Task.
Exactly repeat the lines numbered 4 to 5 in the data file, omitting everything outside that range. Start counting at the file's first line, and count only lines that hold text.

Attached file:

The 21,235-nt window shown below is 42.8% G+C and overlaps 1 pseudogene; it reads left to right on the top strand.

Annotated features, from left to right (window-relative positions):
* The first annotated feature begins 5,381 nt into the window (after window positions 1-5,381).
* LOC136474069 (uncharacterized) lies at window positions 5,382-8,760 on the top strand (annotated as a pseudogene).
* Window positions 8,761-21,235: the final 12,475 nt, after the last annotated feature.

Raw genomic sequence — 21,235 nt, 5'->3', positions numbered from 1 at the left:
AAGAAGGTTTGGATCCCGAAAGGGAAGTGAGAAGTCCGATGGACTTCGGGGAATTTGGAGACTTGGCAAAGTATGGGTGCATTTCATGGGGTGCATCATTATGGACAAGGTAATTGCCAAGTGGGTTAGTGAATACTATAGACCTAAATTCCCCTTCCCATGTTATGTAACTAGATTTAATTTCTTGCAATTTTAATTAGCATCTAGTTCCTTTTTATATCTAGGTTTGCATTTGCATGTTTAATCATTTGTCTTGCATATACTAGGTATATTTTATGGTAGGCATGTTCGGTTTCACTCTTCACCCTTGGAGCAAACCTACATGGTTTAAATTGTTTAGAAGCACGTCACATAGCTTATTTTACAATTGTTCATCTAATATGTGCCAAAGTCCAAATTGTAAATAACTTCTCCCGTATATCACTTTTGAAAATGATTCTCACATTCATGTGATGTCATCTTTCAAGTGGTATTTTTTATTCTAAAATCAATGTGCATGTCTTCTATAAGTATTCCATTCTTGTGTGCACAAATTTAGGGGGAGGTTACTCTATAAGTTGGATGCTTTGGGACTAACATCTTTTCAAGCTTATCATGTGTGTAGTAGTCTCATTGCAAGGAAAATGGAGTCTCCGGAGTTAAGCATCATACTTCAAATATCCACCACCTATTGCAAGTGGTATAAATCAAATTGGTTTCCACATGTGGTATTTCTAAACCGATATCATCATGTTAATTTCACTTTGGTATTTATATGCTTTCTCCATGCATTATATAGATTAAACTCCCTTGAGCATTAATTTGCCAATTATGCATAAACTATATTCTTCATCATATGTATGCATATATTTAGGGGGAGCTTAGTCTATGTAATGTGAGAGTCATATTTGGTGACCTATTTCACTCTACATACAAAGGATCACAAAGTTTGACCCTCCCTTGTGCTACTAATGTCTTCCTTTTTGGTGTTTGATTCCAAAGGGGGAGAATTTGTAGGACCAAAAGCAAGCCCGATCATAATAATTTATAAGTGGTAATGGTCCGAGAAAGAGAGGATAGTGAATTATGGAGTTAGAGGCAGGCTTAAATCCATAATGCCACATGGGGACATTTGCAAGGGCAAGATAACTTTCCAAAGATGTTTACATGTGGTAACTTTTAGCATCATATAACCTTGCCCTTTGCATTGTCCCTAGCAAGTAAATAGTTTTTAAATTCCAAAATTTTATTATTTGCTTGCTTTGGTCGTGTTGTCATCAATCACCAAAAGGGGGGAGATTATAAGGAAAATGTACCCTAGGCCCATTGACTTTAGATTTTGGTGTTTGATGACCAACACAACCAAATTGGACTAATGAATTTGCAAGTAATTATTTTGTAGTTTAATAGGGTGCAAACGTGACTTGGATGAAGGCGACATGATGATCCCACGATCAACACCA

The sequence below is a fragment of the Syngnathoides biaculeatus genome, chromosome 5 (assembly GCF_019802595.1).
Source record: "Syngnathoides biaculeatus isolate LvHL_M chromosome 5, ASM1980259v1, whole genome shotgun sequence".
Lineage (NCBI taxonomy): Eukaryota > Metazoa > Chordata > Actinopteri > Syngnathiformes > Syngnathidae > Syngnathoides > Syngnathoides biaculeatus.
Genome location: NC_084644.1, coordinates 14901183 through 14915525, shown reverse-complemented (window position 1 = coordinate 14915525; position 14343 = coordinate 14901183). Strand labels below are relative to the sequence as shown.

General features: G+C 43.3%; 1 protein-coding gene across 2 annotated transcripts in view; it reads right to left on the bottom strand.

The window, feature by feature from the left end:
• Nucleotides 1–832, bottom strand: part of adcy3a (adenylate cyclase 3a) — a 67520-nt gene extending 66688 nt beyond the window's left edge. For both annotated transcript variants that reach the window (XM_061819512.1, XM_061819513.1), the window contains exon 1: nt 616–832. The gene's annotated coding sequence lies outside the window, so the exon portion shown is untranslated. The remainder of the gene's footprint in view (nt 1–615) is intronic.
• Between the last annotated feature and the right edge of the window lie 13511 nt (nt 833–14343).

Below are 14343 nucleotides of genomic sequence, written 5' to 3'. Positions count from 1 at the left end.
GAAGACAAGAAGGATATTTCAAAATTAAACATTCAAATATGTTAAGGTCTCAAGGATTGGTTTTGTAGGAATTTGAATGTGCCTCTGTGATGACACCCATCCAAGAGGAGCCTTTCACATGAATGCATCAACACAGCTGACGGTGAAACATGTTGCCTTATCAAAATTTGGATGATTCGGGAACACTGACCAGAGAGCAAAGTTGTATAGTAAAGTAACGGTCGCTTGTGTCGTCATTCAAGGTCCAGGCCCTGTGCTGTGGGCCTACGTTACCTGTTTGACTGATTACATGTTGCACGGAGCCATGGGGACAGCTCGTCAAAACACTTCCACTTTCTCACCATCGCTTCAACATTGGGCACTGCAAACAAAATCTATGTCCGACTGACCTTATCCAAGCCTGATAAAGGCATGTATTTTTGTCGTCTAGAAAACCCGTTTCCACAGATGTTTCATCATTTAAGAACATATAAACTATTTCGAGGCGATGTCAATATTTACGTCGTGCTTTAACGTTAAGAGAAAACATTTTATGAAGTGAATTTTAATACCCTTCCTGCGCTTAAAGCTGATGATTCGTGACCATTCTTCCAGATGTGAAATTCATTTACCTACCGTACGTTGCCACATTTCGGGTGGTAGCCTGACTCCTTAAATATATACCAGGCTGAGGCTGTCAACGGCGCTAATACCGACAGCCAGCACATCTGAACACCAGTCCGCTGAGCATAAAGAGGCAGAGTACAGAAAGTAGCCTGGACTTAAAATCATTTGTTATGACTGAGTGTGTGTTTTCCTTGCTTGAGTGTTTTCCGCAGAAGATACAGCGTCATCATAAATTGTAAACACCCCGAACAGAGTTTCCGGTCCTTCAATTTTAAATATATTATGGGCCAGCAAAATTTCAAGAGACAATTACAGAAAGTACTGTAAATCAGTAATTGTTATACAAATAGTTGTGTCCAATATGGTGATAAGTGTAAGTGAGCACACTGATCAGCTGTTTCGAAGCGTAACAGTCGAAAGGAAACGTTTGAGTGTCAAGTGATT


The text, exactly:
* LOC136474069 (uncharacterized) lies at window positions 5,382-8,760 on the top strand (annotated as a pseudogene).
* Window positions 8,761-21,235: the final 12,475 nt, after the last annotated feature.